Finding widest portion of river bank using ArcGIS Desktop?

I am having a long portion of river. Here I am displaying part of it. In this polygon which is transparent black.

How do I find the wider track (bank to bank perpendicular from the center line) using ArcGIS Desktop?

• How do you mesure that ? is it the longest segment perpendicular to the river centerline (and you need to define what you consider river centerline : line of max depth or centerline of your polygone or ...) you need to give more detail and say what you have already tried if you want answer
– J.R
Commented Feb 8, 2019 at 16:38
• I have updated the question, It is bank to bank I require. Commented Feb 8, 2019 at 16:49
• But how do you define 'bank to bank'? You could draw a very long line from the bank near the lower left side to the upper right side, for example. Commented Feb 8, 2019 at 17:17
• I totaly agree with them. Question is not clear as bank to bank could be a huge line from left nord bank side to right south bank side. Otherwise you should decide first what is the center line of the river and then you can compute the longest perpendicular line all along the river. Commented Feb 8, 2019 at 17:32
• I would say that this is not a centre line. Immediately after the far right yellow line it is closer to one side. Looks like you have drawn a floodplain polygon and not a river bank... There in lies the problem as @FelixIP and others have pointed out. If your channel becomes tortuous (and rivers do tend to wiggle) then defining a perpendicular from a river centreline that is perpendicular to the floodplain boundary can be highly problematic and how do you deal with islands caused by braiding? You give no indication of how much network you need to measure? Commented Feb 11, 2019 at 13:18

Measuring from "bank to bank" is too vague. In the image below I've illustrated 8 different ways you can measure to the south bank from a single point on the north bank (red arrow).

Which of these lines would be the "correct" line of measurement for the distance from that point to the other bank? Any point along the river has more than one possible bank to bank measurement. Using this method, you'll find that the furthest line from bank to bank will end up running nearly parallel to the river:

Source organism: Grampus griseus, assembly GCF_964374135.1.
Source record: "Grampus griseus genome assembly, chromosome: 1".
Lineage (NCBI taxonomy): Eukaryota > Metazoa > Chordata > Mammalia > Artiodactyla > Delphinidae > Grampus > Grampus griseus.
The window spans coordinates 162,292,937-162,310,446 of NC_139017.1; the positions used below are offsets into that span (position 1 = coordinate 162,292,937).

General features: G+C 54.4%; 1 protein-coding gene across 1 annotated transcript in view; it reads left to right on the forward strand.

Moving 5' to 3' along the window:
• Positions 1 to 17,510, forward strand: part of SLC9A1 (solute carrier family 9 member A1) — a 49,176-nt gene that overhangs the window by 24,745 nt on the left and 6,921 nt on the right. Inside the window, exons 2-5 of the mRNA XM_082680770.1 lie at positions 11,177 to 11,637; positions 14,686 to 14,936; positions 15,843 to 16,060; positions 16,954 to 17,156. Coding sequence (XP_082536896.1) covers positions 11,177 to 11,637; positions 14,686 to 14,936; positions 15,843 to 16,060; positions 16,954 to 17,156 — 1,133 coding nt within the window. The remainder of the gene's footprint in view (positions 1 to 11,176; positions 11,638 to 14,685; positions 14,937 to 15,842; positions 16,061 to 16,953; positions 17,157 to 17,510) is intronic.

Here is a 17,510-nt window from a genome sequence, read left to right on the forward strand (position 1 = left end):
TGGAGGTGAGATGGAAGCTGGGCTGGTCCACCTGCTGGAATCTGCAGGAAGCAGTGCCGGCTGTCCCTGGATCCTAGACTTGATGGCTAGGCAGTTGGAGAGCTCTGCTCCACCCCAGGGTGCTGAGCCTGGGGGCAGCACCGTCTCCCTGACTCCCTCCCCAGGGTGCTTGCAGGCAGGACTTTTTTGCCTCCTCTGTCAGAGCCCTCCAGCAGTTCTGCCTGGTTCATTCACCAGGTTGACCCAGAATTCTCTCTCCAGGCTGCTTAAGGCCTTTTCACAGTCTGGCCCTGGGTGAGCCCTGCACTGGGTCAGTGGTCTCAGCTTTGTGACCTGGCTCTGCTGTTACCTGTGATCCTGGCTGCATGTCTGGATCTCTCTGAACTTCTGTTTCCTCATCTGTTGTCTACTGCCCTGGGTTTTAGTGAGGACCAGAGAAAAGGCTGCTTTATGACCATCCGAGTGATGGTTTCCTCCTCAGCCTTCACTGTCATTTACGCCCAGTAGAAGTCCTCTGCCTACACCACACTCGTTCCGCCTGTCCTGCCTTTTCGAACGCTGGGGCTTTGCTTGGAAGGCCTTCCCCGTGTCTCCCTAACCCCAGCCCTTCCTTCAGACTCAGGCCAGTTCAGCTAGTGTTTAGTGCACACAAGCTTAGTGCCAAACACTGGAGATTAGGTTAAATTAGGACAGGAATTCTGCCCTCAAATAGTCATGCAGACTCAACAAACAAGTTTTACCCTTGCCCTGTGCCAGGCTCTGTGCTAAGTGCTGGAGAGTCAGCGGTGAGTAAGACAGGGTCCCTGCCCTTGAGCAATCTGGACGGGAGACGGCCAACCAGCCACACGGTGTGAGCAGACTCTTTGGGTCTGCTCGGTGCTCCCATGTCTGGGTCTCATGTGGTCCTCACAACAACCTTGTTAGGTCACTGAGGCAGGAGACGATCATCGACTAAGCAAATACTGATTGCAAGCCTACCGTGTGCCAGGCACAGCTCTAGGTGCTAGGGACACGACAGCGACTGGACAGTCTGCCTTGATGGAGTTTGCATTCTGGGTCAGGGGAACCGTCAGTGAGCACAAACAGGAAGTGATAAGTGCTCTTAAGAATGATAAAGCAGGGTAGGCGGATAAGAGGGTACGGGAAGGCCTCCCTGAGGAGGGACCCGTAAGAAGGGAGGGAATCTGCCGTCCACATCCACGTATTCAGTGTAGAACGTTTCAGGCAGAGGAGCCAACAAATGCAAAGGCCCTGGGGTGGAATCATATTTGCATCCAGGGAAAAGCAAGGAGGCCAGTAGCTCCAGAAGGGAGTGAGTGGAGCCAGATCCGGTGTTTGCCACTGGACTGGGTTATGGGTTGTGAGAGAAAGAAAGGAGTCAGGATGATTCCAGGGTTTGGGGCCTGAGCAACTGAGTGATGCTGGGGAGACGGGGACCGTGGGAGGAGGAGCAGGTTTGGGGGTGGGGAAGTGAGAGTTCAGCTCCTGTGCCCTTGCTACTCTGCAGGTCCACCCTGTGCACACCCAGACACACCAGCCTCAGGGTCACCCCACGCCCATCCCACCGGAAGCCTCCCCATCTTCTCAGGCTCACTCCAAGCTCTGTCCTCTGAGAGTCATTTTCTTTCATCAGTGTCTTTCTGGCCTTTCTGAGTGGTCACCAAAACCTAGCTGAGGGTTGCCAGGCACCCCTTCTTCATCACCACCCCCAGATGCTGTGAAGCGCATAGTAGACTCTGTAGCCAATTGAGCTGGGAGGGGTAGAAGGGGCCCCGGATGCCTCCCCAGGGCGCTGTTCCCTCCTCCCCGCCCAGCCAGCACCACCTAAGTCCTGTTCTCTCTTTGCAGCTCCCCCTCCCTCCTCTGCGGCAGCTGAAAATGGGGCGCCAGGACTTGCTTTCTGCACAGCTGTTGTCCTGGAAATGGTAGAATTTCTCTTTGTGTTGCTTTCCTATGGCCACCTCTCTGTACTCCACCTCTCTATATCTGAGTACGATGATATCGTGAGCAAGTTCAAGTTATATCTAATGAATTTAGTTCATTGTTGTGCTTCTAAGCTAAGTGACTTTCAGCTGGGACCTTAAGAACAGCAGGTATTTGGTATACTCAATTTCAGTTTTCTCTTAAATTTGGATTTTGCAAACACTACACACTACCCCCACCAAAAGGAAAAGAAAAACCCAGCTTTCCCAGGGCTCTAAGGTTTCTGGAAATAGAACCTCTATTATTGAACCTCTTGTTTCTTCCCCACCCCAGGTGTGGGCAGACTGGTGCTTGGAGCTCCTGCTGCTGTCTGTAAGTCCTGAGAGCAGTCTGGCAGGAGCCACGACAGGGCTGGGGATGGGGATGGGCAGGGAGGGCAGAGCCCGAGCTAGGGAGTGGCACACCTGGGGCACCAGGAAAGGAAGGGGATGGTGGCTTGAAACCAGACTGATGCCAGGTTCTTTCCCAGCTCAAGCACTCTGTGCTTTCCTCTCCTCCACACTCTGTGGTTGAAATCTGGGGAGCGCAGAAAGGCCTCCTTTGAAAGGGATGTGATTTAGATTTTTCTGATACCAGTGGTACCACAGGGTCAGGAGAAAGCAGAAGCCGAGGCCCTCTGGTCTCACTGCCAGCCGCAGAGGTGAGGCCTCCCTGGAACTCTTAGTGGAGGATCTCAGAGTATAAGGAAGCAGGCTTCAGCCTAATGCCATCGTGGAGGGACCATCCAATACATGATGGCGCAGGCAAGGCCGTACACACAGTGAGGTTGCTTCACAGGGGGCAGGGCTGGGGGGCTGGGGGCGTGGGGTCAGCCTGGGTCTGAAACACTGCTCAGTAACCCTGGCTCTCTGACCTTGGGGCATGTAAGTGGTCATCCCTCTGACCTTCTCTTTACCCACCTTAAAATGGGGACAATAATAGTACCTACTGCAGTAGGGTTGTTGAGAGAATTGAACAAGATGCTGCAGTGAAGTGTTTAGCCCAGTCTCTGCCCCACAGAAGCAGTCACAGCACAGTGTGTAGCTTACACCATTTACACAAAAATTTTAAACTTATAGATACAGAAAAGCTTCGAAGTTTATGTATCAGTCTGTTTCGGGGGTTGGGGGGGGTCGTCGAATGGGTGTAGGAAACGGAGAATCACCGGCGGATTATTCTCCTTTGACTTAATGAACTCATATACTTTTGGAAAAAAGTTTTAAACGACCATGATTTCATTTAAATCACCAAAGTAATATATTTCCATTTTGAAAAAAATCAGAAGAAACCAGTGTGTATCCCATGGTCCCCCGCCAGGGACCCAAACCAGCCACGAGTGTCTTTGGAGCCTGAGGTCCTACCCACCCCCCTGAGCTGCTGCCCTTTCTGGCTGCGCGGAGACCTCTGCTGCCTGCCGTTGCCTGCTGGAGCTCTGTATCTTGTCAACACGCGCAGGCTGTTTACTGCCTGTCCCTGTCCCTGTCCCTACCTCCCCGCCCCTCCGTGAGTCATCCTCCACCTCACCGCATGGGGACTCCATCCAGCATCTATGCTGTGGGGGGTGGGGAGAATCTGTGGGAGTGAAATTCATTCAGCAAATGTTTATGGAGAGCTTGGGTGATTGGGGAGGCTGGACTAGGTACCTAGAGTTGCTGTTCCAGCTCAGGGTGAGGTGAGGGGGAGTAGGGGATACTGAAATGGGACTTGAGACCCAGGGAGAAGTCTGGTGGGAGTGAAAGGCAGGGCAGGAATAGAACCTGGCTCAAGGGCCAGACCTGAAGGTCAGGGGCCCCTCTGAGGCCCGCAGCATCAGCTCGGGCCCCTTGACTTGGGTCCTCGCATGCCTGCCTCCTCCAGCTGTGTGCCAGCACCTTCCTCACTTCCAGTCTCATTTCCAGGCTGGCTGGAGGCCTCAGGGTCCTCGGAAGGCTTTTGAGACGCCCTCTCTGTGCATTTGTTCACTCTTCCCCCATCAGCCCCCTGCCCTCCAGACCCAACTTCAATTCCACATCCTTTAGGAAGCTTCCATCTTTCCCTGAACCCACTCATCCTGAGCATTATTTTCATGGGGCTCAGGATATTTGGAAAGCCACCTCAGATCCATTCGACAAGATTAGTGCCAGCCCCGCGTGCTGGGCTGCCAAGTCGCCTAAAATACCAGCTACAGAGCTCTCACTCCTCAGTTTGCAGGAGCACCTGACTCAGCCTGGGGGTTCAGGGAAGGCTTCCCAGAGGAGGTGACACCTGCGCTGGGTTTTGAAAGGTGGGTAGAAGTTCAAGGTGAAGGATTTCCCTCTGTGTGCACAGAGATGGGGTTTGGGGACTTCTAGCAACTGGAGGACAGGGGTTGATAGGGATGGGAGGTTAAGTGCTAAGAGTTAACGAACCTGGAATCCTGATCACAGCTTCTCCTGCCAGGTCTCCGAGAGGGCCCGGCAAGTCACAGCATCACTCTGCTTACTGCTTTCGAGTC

We need to be more precise about how the measurements should be taken.

If, as JR suggested, you measure perpendicular to the river centerline, you need to obtain a river centerline. In the example below, I drew a hypothetical river centerline.

As you can see, at any given point along the river, there's only one line that stretches from bank to bank AND perpendicular to the river centerline. So this is a better way to measure bank width.

If you choose to implement this method, your next steps should be:

1. Obtain a river centerline.
2. Pick a single software package. Asking for answers in more than one software package (ArcGIS and QGIS) makes a question too broad for this site. See Asking good Questions for GIS Stack Exchange? for more information.
3. If you need help figuring out how to use your chosen software to measure from bank to bank and perpendicular to the centerline, edit this question or ask a new one.
• I have edited the question, I need help like as in the third image Commented Feb 8, 2019 at 17:50

You could try the GRASS algorithm v.centerline

v.centerline creates a new map with a line representing an approximation of the central tendency of a series of input lines that all have similar trajectories. This can for example, be the central line of a river represented by its two sides, or a line representing the general direction of a series of flight paths, etc.

Once you have the centreline, you can use v.transects to create perpendicular lines at a very small interval, and then clip them to the boundaries of the source polygon.

I have also seen ST_ApproximateMedialAxis() in PostGIS used to derive river centrelines. From there you can use the same method as mentioned earlier with v.transects() to find the "widest portion"

As others have already pointed out, however, it is a very difficult question to answer objectively, but I think one of these methods will get you a reasonable and reproducible answer.

Due to complex shape of natural channels I think the diameter of largest inscribed circle is much better definition of greatest width:

Computing polygon skeleton and perpendiculars to segments are very challenging tasks.